Ultimately, it was the military that delivered the final blow to Egypt’s democratic transition, ousting the democratically elected president, Mohamed Morsi, on July 3, 2013. Why did the Tunisian military not emulate its Egyptian counterpart and oust the Ennahda-led government? The Tunisian military had a comparable opportunity to intervene: paralyzed political institutions, multiple assassinations and a massive number of people in the streets calling for Ennahda’s ouster. Yet, the Tunisian military had little motivation to oust Ennahda. The military in Tunisia has historically played a much less prominent role in politics than its Egyptian counterpart. Sidelined by former president Zine el-Abidine Ben Ali since 1991, the Tunisian military never developed the economic or institutional interests that would drive it into politics. While the Egyptian military could not afford to let the transition get out of hand and thus took an active role in managing it, the Tunisian military had little stake in how the transition unfolded, retreating to the barracks after Ben Ali’s fall. Under Ennahda’s rule, moreover, the military gained in importance and social status, giving it little grievance with Ennahda.
The Egyptian military, on the other hand, had plenty of reason to oust the Muslim Brotherhood. While the Brotherhood respected many of the military’s interests, continuing to defer to the military for key ministerial and governorship appointments and conceding on military trials of civilians, several issues remained. A difference in worldview between the military’s nationalism and the Brotherhood’s perceived pan-Islamism, the devaluing of the military’s economic holdings as a result of Morsi’s mismanagement of the economy, and the personal ambitions of then-Defense Minister Abdel Fattah al-Sisi all played a role in his decision to intervene.
The Brotherhood’s biggest mistake, however, may have been to encroach on the military’s historic monopoly over national security decisions. The National Defense Council, composed overwhelmingly of military figures under the SCAF, became majority-civilian under Morsi (and tellingly reverted back to majority-military in the 2014 Constitution). In December 2012, the Brotherhood raised more red flags by allegedly backing a Qatari-Palestinian scheme to buy land in the Sinai. The military balked, claiming that “Sinai is a red line” and Sisi took the unprecedented step of issuing a decree (typically the president’s prerogative) limiting the sale of this land.Wael Haddara, an advisor to Morsi, told me about another incident in December 2012 when he and two other Morsi administration officials were sent to Washington to meet with the Department of Defense. Intentionally or not, the Egyptian embassy in D.C. failed to inform the defense attache of their meeting, contributing to fears that Morsi was sidelining the military.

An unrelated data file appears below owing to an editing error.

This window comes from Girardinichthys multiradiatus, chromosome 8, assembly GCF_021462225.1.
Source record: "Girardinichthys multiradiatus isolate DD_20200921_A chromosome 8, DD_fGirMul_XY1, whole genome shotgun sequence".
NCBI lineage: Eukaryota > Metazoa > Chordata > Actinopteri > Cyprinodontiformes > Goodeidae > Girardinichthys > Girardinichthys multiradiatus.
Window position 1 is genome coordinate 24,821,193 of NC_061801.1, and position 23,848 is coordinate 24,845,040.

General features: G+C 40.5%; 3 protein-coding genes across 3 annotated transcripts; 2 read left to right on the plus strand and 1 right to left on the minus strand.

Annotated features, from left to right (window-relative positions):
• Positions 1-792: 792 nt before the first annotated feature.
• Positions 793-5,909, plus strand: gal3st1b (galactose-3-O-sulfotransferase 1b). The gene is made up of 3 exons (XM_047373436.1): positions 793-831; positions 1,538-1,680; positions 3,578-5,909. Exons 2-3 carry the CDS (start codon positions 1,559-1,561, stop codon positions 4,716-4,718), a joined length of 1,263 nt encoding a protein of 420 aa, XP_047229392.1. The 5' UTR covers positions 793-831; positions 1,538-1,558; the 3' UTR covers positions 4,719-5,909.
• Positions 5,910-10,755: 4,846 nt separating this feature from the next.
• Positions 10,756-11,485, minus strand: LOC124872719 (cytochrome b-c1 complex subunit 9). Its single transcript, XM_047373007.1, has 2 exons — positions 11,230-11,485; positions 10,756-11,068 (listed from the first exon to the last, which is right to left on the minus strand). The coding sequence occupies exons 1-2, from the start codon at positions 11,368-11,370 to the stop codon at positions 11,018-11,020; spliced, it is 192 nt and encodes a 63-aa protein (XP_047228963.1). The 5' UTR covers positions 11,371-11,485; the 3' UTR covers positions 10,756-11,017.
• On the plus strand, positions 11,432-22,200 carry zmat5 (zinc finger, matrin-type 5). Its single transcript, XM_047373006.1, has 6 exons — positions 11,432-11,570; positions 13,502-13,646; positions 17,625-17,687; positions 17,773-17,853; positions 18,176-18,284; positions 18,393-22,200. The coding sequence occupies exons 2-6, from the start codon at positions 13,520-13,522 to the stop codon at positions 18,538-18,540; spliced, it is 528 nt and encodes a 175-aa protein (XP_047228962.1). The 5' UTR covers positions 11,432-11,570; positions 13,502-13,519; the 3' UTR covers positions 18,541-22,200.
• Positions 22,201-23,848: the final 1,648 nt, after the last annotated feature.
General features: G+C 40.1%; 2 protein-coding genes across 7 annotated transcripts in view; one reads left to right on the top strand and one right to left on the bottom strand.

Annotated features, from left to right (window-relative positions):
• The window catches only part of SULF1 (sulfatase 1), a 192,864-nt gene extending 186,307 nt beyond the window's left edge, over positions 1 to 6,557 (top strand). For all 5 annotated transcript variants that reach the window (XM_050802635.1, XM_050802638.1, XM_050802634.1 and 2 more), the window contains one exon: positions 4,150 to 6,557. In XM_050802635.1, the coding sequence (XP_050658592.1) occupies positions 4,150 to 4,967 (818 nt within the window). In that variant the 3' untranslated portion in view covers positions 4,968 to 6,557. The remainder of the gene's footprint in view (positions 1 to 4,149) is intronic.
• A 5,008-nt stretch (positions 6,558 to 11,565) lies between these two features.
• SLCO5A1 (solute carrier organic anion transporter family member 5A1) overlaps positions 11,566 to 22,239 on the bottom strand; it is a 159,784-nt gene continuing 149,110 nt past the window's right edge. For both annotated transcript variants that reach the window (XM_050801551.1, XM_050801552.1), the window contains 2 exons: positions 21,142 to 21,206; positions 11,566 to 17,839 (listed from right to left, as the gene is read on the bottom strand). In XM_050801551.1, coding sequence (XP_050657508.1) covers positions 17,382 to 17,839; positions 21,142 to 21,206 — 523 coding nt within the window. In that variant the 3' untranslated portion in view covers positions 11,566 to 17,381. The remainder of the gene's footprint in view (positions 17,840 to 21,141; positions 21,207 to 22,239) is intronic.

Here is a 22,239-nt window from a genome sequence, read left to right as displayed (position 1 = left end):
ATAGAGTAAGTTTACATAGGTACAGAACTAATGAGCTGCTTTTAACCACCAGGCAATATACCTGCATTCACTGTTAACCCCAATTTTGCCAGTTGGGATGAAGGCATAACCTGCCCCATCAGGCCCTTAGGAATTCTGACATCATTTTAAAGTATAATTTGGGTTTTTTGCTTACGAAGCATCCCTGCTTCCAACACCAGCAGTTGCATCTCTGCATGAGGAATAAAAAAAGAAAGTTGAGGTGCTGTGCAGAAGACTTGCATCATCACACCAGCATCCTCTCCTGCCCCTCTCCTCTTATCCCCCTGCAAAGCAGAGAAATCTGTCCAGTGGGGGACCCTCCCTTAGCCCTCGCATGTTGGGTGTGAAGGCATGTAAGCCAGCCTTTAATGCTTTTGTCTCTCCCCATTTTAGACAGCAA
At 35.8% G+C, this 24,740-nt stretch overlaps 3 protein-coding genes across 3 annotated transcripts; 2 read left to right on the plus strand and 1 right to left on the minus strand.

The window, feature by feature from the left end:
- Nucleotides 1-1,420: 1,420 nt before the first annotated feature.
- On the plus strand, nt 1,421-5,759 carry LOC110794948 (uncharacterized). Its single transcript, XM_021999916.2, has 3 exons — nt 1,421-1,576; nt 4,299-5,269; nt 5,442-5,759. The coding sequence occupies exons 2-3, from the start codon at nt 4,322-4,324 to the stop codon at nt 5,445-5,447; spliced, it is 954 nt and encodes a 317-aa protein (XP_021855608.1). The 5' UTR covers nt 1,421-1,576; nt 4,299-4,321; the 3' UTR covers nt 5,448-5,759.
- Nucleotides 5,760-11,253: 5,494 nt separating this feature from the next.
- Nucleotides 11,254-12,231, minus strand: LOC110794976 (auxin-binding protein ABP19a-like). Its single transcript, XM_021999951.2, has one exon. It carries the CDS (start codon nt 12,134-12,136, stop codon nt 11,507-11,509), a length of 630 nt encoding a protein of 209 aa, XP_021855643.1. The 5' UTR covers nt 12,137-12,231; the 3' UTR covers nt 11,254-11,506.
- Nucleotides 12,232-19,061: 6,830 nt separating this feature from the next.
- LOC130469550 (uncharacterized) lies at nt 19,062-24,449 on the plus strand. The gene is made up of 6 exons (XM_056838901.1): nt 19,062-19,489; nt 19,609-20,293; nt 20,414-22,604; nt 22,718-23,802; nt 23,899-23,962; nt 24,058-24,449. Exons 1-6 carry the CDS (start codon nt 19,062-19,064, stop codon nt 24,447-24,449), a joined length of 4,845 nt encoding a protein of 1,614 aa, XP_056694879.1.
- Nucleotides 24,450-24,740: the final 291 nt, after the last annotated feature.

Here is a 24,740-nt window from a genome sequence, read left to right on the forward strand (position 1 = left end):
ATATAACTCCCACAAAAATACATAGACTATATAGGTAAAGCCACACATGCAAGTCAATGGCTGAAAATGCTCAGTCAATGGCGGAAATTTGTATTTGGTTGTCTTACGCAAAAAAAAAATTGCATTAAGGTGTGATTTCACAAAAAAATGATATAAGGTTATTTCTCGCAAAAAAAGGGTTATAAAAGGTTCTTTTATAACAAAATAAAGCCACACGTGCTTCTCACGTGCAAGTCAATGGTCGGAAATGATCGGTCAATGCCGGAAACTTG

The clincher came two weeks before the coup, when Morsi severed ties with the Syrian regime and announced his support for a no-fly zone. At the same time, Brotherhood leaders called on Egyptians to go on jihad in Syria, while a presidential aide insisted they would not be penalized upon their return to Egypt. The specter of experienced jihadists returning to Egypt, as well as the clash with Sisi’s more neutral stance on Syria, may have been the last straw of the military’s toleration of the Brotherhood.
With the military and judiciary willing and able to undermine the Islamists, the opposition in Egypt had little incentive to negotiate with the Brotherhood. There was no reason to compromise with Morsi when the opposition could instead kick him out with the help of state institutions. In Tunisia, by contrast, the opposition realized after months of protest that there would be no judiciary or military to come to its aid. Ultimately, it realized that it had to back down on its demand for the dissolution of the constituent assembly and instead negotiate with Ennahda on the way forward. The Tunisian “success story,” then, is not that all sides wanted democracy, but rather that all sides had no choice but to settle for democracy.
Sharanbir (Sharan) Grewal is a PhD candidate in politics at Princeton University.